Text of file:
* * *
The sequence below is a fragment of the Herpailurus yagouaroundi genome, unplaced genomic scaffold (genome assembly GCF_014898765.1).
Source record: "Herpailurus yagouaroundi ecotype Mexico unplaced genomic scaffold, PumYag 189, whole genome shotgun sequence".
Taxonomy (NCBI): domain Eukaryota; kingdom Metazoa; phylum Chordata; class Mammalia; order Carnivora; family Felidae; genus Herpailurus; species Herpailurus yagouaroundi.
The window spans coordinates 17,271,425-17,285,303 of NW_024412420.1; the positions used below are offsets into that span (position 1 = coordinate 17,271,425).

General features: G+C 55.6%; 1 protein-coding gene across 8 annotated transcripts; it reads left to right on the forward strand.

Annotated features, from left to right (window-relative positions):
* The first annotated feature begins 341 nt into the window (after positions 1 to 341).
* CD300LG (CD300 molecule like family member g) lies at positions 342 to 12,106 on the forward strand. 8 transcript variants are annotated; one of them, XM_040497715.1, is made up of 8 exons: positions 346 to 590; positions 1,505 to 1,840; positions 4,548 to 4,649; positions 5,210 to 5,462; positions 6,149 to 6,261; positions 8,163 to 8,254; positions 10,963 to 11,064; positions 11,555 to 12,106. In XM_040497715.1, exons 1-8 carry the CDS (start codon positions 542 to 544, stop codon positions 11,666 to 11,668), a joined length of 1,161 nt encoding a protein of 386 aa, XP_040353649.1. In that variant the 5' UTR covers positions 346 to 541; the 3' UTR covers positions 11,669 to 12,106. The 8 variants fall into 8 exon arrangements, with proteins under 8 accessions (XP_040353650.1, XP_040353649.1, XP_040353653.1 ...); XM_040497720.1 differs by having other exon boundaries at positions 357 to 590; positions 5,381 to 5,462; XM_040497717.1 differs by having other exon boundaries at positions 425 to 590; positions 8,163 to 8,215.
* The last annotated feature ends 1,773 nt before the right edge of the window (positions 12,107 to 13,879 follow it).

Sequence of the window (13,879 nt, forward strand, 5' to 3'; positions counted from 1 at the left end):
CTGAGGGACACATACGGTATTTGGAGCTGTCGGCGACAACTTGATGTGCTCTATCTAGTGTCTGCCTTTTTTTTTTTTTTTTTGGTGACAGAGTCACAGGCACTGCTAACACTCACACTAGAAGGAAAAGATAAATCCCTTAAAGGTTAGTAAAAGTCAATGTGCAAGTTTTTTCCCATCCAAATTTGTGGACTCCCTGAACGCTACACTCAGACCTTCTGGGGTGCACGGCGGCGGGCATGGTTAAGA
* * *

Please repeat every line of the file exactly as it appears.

The sequence below is a fragment of the Herpailurus yagouaroundi genome, unplaced genomic scaffold (genome assembly GCF_014898765.1).
Source record: "Herpailurus yagouaroundi ecotype Mexico unplaced genomic scaffold, PumYag 189, whole genome shotgun sequence".
Taxonomy (NCBI): domain Eukaryota; kingdom Metazoa; phylum Chordata; class Mammalia; order Carnivora; family Felidae; genus Herpailurus; species Herpailurus yagouaroundi.
The window spans coordinates 17,271,425-17,285,303 of NW_024412420.1; the positions used below are offsets into that span (position 1 = coordinate 17,271,425).

General features: G+C 55.6%; 1 protein-coding gene across 8 annotated transcripts; it reads left to right on the forward strand.

Annotated features, from left to right (window-relative positions):
* The first annotated feature begins 341 nt into the window (after positions 1 to 341).
* CD300LG (CD300 molecule like family member g) lies at positions 342 to 12,106 on the forward strand. 8 transcript variants are annotated; one of them, XM_040497715.1, is made up of 8 exons: positions 346 to 590; positions 1,505 to 1,840; positions 4,548 to 4,649; positions 5,210 to 5,462; positions 6,149 to 6,261; positions 8,163 to 8,254; positions 10,963 to 11,064; positions 11,555 to 12,106. In XM_040497715.1, exons 1-8 carry the CDS (start codon positions 542 to 544, stop codon positions 11,666 to 11,668), a joined length of 1,161 nt encoding a protein of 386 aa, XP_040353649.1. In that variant the 5' UTR covers positions 346 to 541; the 3' UTR covers positions 11,669 to 12,106. The 8 variants fall into 8 exon arrangements, with proteins under 8 accessions (XP_040353650.1, XP_040353649.1, XP_040353653.1 ...); XM_040497720.1 differs by having other exon boundaries at positions 357 to 590; positions 5,381 to 5,462; XM_040497717.1 differs by having other exon boundaries at positions 425 to 590; positions 8,163 to 8,215.
* The last annotated feature ends 1,773 nt before the right edge of the window (positions 12,107 to 13,879 follow it).

Sequence of the window (13,879 nt, forward strand, 5' to 3'; positions counted from 1 at the left end):
CTGAGGGACACATACGGTATTTGGAGCTGTCGGCGACAACTTGATGTGCTCTATCTAGTGTCTGCCTTTTTTTTTTTTTTTTTGGTGACAGAGTCACAGGCACTGCTAACACTCACACTAGAAGGAAAAGATAAATCCCTTAAAGGTTAGTAAAAGTCAATGTGCAAGTTTTTTCCCATCCAAATTTGTGGACTCCCTGAACGCTACACTCAGACCTTCTGGGGTGCACGGCGGCGGGCATGGTTAAGA